Computer and Video Game Designers Career
In the sector of the multibillion-dollar computer industry known as interactive entertainment and recreational computing, computer and video game designers create the ideas and interactivity for games. These games are played on various platforms, or media, such as video consoles and computers, and through online Internet subscriptions. They generate ideas for new game concepts, including sound effects, characters, story lines, and graphics.
Because the industry is fairly new, it is difficult to estimate how many people work as game designers. Around 90,000 people work within the video game industry as a whole. Designers either work for companies that make the games or create the games on their own and sell their ideas and programs to companies that produce them.
Computer and Video Game Designers Job Description
Designing games involves programming code as well as creating stories, graphics, and sound effects. It is a very creative process, requiring imagination and computer and communication skills to develop games that are interactive and entertaining. As mentioned earlier, some game designers work on their own and try to sell their designs to companies that produce and distribute games; others are employees of companies such as Electronic Arts, Broderbund, and many others. Whether designers work alone or for a company, their aim is to create games that get players involved. Game players want to have fun, be challenged, and sometimes learn something along the way.
Each game must have a story line as well as graphics and sound that will entertain and engage the players. Story lines are situations that the players will find themselves in and make decisions about. Designers develop a plan for combining the story or concept, music or other sound effects, and graphics. They design rules to make it fun, challenging, or educational, and they create characters for the stories or circumstances, worlds in which these characters live, and problems or situations these characters will face.
One of the first steps is to identify the audience that will be playing the game. How old are the players? What kinds of things are they interested in? What kind of game will it be: action, adventure, “edutainment,” role-playing, or sports? And which platform will the game use: video game system (e.g., Nintendo), computer (e.g., Macintosh), or online (Internet via subscription)?
The next steps are to create a design proposal, a preliminary design, and a final game design. The proposal is a brief summary of what the game involves. The preliminary design goes much further, outlining in more detail what the concept is (the story of the game); how the players get involved; what sound effects, graphics, and other elements will be included (What will the screen look like? What kinds of sound effects should the player hear?); and what productivity tools (such as word processors, database programs, spreadsheet programs, flowcharting programs, and prototyping programs) the designer intends to use to create these elements. Independent designers submit a product idea and design proposal to a publisher along with a cover letter and resume. Employees work as part of a team to create the proposal and design. Teamwork might include brainstorming sessions to come up with ideas, as well as involvement in market research (surveying the players who will be interested in the game).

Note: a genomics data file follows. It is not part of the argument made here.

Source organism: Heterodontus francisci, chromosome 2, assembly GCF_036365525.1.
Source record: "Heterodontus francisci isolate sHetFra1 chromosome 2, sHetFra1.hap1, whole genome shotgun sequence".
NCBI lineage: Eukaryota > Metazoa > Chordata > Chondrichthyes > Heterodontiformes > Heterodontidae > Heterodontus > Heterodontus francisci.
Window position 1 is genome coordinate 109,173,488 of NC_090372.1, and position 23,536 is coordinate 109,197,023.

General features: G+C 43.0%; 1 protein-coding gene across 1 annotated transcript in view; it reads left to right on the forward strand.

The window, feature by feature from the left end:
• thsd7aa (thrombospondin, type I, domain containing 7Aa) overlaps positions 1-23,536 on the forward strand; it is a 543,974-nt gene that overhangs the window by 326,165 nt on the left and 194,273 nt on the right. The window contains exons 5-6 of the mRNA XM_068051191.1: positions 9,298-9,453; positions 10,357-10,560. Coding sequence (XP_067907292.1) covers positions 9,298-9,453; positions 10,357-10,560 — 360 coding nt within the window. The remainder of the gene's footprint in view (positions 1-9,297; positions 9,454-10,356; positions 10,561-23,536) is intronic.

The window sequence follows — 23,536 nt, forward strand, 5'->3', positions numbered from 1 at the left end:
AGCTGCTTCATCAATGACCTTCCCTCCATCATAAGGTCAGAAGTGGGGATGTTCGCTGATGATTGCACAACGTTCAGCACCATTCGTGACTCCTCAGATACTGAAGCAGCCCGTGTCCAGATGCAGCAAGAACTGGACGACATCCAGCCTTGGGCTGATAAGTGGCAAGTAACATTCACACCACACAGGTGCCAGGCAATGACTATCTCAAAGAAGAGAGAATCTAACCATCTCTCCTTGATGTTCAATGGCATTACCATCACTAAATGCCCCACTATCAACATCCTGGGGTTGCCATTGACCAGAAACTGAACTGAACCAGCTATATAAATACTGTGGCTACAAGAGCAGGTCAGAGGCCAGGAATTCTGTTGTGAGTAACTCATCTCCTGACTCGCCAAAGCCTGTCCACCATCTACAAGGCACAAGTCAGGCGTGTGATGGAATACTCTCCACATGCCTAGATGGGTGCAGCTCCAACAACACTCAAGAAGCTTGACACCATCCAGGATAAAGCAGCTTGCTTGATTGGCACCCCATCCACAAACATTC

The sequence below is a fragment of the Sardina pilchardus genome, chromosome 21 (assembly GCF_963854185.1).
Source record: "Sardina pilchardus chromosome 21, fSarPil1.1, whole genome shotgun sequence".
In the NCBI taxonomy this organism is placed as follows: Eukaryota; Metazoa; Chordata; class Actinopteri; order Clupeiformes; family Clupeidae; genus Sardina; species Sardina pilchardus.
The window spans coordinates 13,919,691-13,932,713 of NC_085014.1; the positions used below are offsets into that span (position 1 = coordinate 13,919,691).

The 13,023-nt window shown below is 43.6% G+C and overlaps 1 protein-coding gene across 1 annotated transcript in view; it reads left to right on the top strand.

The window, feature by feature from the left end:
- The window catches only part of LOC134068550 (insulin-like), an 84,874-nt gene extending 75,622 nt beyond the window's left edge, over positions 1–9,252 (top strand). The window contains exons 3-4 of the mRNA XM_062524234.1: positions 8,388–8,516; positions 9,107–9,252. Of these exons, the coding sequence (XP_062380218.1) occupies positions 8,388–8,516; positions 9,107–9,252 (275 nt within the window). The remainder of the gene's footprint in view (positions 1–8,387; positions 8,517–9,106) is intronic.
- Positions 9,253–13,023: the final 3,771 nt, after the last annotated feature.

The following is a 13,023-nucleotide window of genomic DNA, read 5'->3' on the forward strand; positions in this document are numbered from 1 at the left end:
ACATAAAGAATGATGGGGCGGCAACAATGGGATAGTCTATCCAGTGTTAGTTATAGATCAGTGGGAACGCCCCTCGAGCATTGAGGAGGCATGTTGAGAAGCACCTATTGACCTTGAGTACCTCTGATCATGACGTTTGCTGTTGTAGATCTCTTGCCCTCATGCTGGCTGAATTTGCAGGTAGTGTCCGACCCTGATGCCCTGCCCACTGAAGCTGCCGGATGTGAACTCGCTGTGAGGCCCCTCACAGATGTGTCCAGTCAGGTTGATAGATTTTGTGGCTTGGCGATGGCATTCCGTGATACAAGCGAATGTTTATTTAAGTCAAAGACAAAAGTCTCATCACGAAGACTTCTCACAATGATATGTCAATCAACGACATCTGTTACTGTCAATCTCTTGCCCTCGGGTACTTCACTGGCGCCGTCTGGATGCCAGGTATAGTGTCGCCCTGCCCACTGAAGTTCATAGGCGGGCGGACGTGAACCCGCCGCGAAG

The final game design details the basic idea, the plot, and every section of the game, including the startup process, all the scenes (such as innings for baseball games and maps for edutainment games), and all the universal elements (such as rules for scoring, names of characters, and a sound effect that occurs every time something specific happens). The story, characters, worlds, and maps are documented. The game design also includes details of the logic of the game, its algorithms (the step-by-step procedures for solving the problems the players will encounter), and its rules; the methods the player will use to load the game, start it up, score, win, lose, save, stop, and play again; the graphic design, including storyboards and sample art; and the audio design. The designer might also include marketing ideas and proposed follow-up games.
Designers interact with other workers and technologists involved in the game design project, including programmers, audio engineers, artists, and even asset managers, who coordinate the collecting, engineering, and distribution of physical assets to the production team (the people who will actually produce the physical CDROM or DVD).
Designers need to understand games and their various forms, think up new ideas, and experiment with and evaluate new designs. They assemble the separate elements (text, art, sound, video) of a game into a complete, interactive form, following through with careful planning and preparation (such as sketching out scripts, storyboards, and design documents). They write an implementation plan and guidelines (How will designers manage the process? How much will it cost to design the game? How long will the guidelines be—five pages? 300?). Finally, they amend designs at every stage, solving problems and answering questions.
Computer and video game designers often keep scrapbooks, notes, and journals of interesting ideas and other bits of information. They collect potential game material and even catalog ideas, videos, movies, pictures, stories, character descriptions, music clips, sound effects, animation sequences, and interface techniques. The average time it takes to design a game, including all the elements and stages just described, can be from about six to 18 months.
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